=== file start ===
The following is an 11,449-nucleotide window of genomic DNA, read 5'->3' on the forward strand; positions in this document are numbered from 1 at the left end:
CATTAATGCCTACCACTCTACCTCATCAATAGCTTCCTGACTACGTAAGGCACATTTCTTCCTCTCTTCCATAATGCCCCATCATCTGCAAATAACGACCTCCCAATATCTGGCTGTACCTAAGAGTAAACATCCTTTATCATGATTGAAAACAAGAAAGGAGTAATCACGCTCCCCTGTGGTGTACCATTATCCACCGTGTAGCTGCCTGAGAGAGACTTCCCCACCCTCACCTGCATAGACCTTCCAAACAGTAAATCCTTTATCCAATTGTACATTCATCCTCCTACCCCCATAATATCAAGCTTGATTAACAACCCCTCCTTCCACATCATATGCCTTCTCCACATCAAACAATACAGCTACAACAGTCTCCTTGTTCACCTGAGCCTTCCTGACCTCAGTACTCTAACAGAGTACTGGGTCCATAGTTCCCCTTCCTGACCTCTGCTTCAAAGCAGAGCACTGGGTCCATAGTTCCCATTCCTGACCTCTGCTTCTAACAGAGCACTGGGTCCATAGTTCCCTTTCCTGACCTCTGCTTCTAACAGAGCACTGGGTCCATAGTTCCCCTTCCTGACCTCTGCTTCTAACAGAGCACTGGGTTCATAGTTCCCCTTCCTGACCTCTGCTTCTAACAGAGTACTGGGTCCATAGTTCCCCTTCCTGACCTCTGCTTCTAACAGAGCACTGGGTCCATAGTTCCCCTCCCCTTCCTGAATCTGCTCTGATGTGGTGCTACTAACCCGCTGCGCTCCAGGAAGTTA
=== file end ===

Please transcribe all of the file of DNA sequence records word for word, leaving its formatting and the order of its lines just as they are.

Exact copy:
The following is an 11,449-nucleotide window of genomic DNA, read 5'->3' on the forward strand; positions in this document are numbered from 1 at the left end:
CATTAATGCCTACCACTCTACCTCATCAATAGCTTCCTGACTACGTAAGGCACATTTCTTCCTCTCTTCCATAATGCCCCATCATCTGCAAATAACGACCTCCCAATATCTGGCTGTACCTAAGAGTAAACATCCTTTATCATGATTGAAAACAAGAAAGGAGTAATCACGCTCCCCTGTGGTGTACCATTATCCACCGTGTAGCTGCCTGAGAGAGACTTCCCCACCCTCACCTGCATAGACCTTCCAAACAGTAAATCCTTTATCCAATTGTACATTCATCCTCCTACCCCCATAATATCAAGCTTGATTAACAACCCCTCCTTCCACATCATATGCCTTCTCCACATCAAACAATACAGCTACAACAGTCTCCTTGTTCACCTGAGCCTTCCTGACCTCAGTACTCTAACAGAGTACTGGGTCCATAGTTCCCCTTCCTGACCTCTGCTTCAAAGCAGAGCACTGGGTCCATAGTTCCCATTCCTGACCTCTGCTTCTAACAGAGCACTGGGTCCATAGTTCCCTTTCCTGACCTCTGCTTCTAACAGAGCACTGGGTCCATAGTTCCCCTTCCTGACCTCTGCTTCTAACAGAGCACTGGGTTCATAGTTCCCCTTCCTGACCTCTGCTTCTAACAGAGTACTGGGTCCATAGTTCCCCTTCCTGACCTCTGCTTCTAACAGAGCACTGGGTCCATAGTTCCCCTCCCCTTCCTGAATCTGCTCTGATGTGGTGCTACTAACCCGCTGCGCTCCAGGAAGTTA